Heart Palpitations During Menopause
First and foremost, it must be said that heart disease must be taken very seriously, and each women should have any questions about her heart health answered by her a qualified healthcare professional. Heart disease is the leading cause of death in women, and heart disease is often under-diagnosed (or missed) during medical evaluation.
If you think you have heart disease, see a cardiologist and ask for a proper cardiac evaluation. You may also need to have your thyroid hormones tested, because hyperthyroid (excessive thyroid hormones) can occur, such as Grave’s disease. Do not minimize your symptoms, or let anyone tell you it is “only stress”, or you only need anti-anxiety medicine. Do no let your concerns about heart health be marginalized. We have come a long way in addressing heart health in women, but still have a long way to go.
That being said, it’s important to realize that heart palpitations are one of the most common symptoms associates with vasomotor instability in menopause. Other symptoms associate with vasomotor instability in menopause include hot flashes, night sweats, cold extremities, mood changes, etc. These symptoms all occur when shifts in hormone levels affect the circulation in such a way that it no longer has the smooth and gentle tone that is required for optimal circulation.
Decreased estrogen, testosterone, and/or progesterone may be associated with palpitations. When testosterone levels are low there may be increased angina, which of course requires medical attention. Since low estrogens is the most common cause of vasomotor symptoms in women of menopause age, consider EstroMend™ if there are other symptoms low estrogen.
It is notable that low testosterone can actually cause vasomotor symptoms in both women and men. So, if there are other symptoms of low testosterone, in addition to the heart palpitations, then TestoGain™ may be a good choice.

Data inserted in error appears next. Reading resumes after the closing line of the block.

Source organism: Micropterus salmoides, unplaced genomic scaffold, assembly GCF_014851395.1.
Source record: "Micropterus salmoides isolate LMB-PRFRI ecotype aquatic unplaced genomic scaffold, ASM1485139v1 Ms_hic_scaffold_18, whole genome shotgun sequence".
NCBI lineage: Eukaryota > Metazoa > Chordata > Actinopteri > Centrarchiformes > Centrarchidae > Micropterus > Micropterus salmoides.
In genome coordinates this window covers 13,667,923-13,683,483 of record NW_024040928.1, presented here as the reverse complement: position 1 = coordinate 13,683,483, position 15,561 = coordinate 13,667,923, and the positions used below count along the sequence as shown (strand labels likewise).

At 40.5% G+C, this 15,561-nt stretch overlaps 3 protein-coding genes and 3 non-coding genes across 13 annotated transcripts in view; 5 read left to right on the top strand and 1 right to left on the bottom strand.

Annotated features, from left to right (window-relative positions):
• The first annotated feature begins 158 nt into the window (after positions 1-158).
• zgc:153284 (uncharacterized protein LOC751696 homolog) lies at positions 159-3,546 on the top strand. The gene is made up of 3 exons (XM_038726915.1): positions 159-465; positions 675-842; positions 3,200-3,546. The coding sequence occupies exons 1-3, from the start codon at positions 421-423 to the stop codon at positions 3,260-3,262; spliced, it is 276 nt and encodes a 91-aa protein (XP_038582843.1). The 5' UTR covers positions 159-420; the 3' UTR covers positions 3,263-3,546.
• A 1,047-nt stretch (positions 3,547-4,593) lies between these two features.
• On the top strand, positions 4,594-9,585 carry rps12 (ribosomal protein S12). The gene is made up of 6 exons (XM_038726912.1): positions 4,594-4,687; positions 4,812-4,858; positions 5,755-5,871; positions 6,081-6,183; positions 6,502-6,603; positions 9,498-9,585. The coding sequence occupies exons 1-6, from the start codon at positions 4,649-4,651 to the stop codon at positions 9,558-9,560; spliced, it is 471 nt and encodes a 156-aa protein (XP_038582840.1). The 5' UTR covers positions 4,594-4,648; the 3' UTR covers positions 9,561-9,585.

Progesterone is anti-inflammatory, as well as calming, soothing and relaxing (it maintains healthy function of GABA). So if there are other symptoms of low progesterone, then ProgestoMend™ may be a good choice. Heart palpitations can be also caused by anxiety and stress, so the calming anti-anxiety actions of the herbs in ProgestoMend™ may be beneficial.
Since it is possible to have more than one hormone imbalance, more than one of the Hormone Specific™ Formulations may be appropriate. Look at the symptoms associated with each major hormone imbalance to help you determine the most likely cause of these symptoms.
Consider EstroMend™ if you have other symptoms associated with low estrogen, which may include hot flashes; night sweats; feeling more depressed; more withdrawn or isolated; feel periods of hopelessness; feel apathetic; feel a loss of energy; feel more fatigued; feel less receptive to sex; feel less sensual; feel that your sex drive is diminished; increased vaginal pain, dryness or itching; insomnia, difficulty falling to sleep or difficulty staying asleep; trouble with your memory; having trouble remembering names; more forgetful; mood is low, less upbeat, less positive or less outgoing; less “good moods’ and times of joy; caring less about things that used to matter to you; trouble controlling your urine; have to urinate more often; spill urine when you cough or sneeze; your perception is weakening, it takes you longer to notice things; trouble thinking of the right word when speaking or writing; your mental skills are diminishing.
Consider ProgestoMend™ if you have other symptoms of low progesterone, which may include more aches and pain; starting to get arthritis; non-menstrual spotting or break-through bleeding; Dysfunctional Uterine Bleeding; more inflammations and swellings; new allergies or asthma; allergies or asthma getting w; twitches and spasms; mental fogginess; trouble thinking clearly; more mood swings; more fatigued; tired in the morning; more irritable; more nervous tension; more anxiety; feel more anxious.
Consider TestoGain™ if you have other symptoms of low testosterone, which may include decreased libido; less sexual fantasies or less sexual desire; less likely to become sexually aroused; less pleased with sex; feeling more irritable; feeling less composed and in control; feeling less motivated in general; less assertive; less energetic; becoming anemic, or think you are anemic; low blood pressure; less muscle strength; you feel weaker; having more trouble with mental skills requiring logic and problem solving; having trouble focusing and maintaining your attention; memory weakening; trouble remembering things and events; feel more depressed; mood is low; less confident; feeling frightened or afraid.
Even though heart palpitations with menopause may simply be due to changes in hormones that can be addressed with one or more of the Hormone Specific™ Formulations, it is important to discuss these symptoms with a healthcare professional to make sure that there is not a more serious medical condition that needs to be addressed.
If there are other symptoms that may be due to menopause changes, consider using the Menopause Type® Questionnaire to do a more comprehensive analysis of which hormone problems may be involved.
Again, if you think you have heart disease, see a cardiologist and ask for a proper cardiac evaluation.